The difficulty of land assembly and acquisition in close-in urban neighborhoods remains a chief impediment to urban redevelopment, particularly when the land use is being changed to accommodate housing or a mix of uses, according to a group of industry experts recently assembled by the Urban Land Institute.
The challenges associated with land assembly, which involves purchasing two adjacent properties held by different owners, and various ways the public sector can support urban revitalization through land assembly assistance, were discussed during a forum drawing a variety of private and public representatives with expertise in development, urban planning, architecture and urban design.
Forum participants pointed out that while there is a pressing need for more infill development to help counter suburban sprawl, land assembly obstacles are formidable: high land costs, limited supply, difficult site assembly requirements, long chains of title, and the desire by some property owners to hold land indefinitely for speculative use. “As a result (of the obstacles), much potentially usable land in close-in areas is bypassed because it is cheaper and easier to build further out,” said ULI Senior Resident Fellow for Urban Development Maureen McAvey, who chaired the forum.
While land assembly is “not popular, not what politicians want to run on,” they should realize its importance as a catalyst for economic growth and community enhancement, McAvey said. “It’s clear that political leadership is absolutely essential to get this (packaging land for development) done,” she said. The issue of assembling land to spur economic development is gaining importance as more localities seek ways to generate revenue and overcome fiscal constraints, McAvey pointed out.
Daniel Konnor, director of infill land acquisition for John Laing Homes in Van Nuys, Calif., commented that changing demographics (including more childless households) support more close-in infill development, in turn sparking an interest in land assembly. “A lot of people want to move back in (closer to downtowns) now, and this has created demand for new housing,” he said. (U.S. Census data shows that between 1990 and 2000, several cities–Houston, Seattle, Chicago, Denver, Portland (Ore.), Atlanta, Memphis and San Diego–all experienced greater increases in population in their downtown areas than as a whole. In addition, some cities–Cleveland, Baltimore, Philadelphia and Detroit–experienced population increases in their downtowns while losing population as a whole.)
However, despite the demand, efforts to produce infill housing–particularly moderately priced housing–are often stymied because much of the land available in downtown areas is zoned for commercial use, requiring zoning changes that can be time consuming, and which may delay or complicate the appraisal process, Konnor said. “We need cities to re-examine their zoning process and help us do our jobs,” he said.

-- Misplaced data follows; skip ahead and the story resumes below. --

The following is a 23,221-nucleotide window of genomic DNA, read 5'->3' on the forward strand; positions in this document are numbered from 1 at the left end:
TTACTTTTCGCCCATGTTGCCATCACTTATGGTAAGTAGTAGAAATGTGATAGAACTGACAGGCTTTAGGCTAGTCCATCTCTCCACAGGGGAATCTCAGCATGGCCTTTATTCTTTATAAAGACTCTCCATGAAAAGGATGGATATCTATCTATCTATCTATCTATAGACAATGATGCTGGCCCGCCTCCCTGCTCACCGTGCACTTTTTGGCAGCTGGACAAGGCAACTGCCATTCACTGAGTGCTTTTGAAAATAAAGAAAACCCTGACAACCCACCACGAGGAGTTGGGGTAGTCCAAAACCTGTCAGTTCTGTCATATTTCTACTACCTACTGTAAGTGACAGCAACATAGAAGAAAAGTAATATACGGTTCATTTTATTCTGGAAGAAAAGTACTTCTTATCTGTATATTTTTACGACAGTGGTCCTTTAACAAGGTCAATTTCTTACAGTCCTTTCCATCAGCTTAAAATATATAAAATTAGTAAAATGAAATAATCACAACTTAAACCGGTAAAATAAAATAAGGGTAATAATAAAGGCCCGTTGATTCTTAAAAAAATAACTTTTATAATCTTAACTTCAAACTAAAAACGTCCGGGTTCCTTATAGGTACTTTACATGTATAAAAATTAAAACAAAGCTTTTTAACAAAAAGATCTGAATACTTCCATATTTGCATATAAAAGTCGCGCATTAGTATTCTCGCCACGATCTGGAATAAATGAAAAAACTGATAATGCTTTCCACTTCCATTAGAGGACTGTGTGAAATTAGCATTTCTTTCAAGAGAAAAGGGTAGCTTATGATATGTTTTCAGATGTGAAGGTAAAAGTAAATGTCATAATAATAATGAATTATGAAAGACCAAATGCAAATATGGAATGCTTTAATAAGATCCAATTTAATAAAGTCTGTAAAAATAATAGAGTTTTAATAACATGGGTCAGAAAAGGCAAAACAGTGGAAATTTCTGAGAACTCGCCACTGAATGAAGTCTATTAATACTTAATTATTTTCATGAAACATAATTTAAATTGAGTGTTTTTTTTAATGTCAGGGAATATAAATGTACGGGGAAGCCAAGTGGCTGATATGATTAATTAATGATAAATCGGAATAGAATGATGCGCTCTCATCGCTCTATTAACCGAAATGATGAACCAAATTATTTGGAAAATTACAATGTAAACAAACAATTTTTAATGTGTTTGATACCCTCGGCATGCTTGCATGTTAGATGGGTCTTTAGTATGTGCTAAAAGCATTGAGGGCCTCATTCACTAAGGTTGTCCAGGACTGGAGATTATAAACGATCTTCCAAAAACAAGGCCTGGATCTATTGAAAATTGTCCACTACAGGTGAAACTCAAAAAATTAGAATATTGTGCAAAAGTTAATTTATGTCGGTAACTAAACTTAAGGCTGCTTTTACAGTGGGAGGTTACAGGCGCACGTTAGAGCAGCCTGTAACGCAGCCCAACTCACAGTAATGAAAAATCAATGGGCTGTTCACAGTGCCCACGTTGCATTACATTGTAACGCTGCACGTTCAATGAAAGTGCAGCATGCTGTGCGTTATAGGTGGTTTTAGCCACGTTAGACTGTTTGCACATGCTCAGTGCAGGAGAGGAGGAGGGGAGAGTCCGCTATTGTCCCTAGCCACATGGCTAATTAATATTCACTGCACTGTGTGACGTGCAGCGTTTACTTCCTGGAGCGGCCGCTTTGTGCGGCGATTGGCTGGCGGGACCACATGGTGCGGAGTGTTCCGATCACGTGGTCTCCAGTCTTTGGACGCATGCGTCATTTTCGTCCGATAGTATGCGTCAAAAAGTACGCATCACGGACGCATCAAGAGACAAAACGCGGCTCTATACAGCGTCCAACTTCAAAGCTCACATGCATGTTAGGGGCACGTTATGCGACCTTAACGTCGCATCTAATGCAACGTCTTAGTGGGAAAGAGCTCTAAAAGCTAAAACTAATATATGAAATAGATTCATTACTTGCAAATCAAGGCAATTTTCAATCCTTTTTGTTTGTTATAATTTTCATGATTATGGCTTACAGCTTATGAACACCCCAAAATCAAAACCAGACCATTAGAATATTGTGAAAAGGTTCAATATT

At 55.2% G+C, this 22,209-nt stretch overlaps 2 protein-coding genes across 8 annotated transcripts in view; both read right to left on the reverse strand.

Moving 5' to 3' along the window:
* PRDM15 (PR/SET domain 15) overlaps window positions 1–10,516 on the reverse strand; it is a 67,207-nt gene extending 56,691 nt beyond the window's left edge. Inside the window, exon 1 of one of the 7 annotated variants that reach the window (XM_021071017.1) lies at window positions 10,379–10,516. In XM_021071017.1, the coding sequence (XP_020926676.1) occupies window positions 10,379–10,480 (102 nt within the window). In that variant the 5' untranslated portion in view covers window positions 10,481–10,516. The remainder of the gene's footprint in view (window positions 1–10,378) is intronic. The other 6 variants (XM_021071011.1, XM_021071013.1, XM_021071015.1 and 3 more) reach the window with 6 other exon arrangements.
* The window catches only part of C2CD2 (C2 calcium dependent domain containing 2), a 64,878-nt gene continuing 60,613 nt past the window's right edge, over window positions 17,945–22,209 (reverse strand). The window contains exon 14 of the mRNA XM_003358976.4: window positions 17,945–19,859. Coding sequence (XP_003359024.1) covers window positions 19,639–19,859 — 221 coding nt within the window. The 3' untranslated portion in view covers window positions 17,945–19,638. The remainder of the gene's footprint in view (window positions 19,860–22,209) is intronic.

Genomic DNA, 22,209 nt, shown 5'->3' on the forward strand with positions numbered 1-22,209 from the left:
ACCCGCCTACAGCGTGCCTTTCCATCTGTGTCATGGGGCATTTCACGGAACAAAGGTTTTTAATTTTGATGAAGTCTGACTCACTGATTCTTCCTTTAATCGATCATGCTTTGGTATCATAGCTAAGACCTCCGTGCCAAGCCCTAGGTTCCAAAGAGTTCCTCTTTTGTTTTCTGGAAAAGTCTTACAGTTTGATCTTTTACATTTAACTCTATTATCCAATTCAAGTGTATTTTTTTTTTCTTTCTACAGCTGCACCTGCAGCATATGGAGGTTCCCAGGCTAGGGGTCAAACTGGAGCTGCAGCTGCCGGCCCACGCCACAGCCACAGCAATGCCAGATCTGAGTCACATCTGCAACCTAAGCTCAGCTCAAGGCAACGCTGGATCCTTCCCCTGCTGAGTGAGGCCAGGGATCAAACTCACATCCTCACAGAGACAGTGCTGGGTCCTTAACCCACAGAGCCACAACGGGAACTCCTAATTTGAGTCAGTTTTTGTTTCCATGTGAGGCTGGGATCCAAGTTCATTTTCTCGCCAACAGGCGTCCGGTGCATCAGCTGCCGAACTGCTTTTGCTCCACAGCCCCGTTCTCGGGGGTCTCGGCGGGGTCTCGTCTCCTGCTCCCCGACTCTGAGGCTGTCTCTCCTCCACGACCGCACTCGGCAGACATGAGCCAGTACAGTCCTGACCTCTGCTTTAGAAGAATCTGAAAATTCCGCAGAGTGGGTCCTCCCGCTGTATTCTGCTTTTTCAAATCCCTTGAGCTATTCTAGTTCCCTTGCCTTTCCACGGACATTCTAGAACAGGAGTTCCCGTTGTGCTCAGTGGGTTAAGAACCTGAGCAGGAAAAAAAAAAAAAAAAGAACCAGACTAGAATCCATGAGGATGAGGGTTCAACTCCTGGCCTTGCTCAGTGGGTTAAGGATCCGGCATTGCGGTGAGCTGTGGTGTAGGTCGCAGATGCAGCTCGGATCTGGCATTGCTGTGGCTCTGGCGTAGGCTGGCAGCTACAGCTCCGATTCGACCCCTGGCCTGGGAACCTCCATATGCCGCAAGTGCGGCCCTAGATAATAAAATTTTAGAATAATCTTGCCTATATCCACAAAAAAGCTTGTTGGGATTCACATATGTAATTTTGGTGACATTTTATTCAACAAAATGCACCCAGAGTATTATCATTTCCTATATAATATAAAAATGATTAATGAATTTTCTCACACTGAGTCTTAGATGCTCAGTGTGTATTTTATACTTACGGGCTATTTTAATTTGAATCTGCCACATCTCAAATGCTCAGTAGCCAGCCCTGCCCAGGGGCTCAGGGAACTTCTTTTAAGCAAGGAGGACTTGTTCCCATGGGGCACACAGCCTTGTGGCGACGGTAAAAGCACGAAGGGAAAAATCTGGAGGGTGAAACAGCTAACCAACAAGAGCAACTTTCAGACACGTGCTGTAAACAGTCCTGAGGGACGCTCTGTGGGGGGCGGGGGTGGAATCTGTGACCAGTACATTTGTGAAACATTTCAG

Forum speaker John Kromer, senior consultant at the Fels Institute of Government in Philadelphia, pointed out that the presence of vacant land in metropolitan areas has evolved from a symbol of urban decline into an urban asset. Rather than sidestepping efforts to reuse the property, many public officials are seeking to repackage the properties as prime development locations, he said. “The most appealing business climate is useless if there is no property available,” he said. A Brookings Institution survey of 70 cities found that on average, 15 percent of the land in the areas nationwide was deemed vacant, Kromer noted. Moreover, the same survey found that only 56 percent of the cities used a computerized method to track land; and the method most frequently used for notification about abandoned properties was “calls from neighbors.”
“There is little doubt that there is a need for redevelopment in older neighborhoods, and eminent domain can make that possible,” commented Allan Mallach, research director of the National Housing Institute in Roosevelt, N.J. “However, local officials must be able to effectively sell (communicate) what they are doing to their constituencies…their actions must be transparent, sophisticated and inclusive…Grand plans are necessary. But you have to have a process that is meaningful to the people directly impacted. If you don’t have that, the grand plans are worthless.”
It is becoming increasingly difficult for cash-strapped localities to accumulate sufficient funds to acquire and assemble properties, forum participants said, pointing out that existing federal programs can be used more effectively to improve urban land use planning. For instance, Community Development Block Grant funds issued from the U.S. Department of Housing and Urban Development are seldom used for land assembly, because localities must stretch the grants so thin to cover a wide variety of local needs. A federally funded pilot program dedicated to cover land assembly and acquisition costs would be a useful tool, participants suggested.
The Urban Land Institute is a nonprofit education and research institute representing all aspects of land use and development disciplines.
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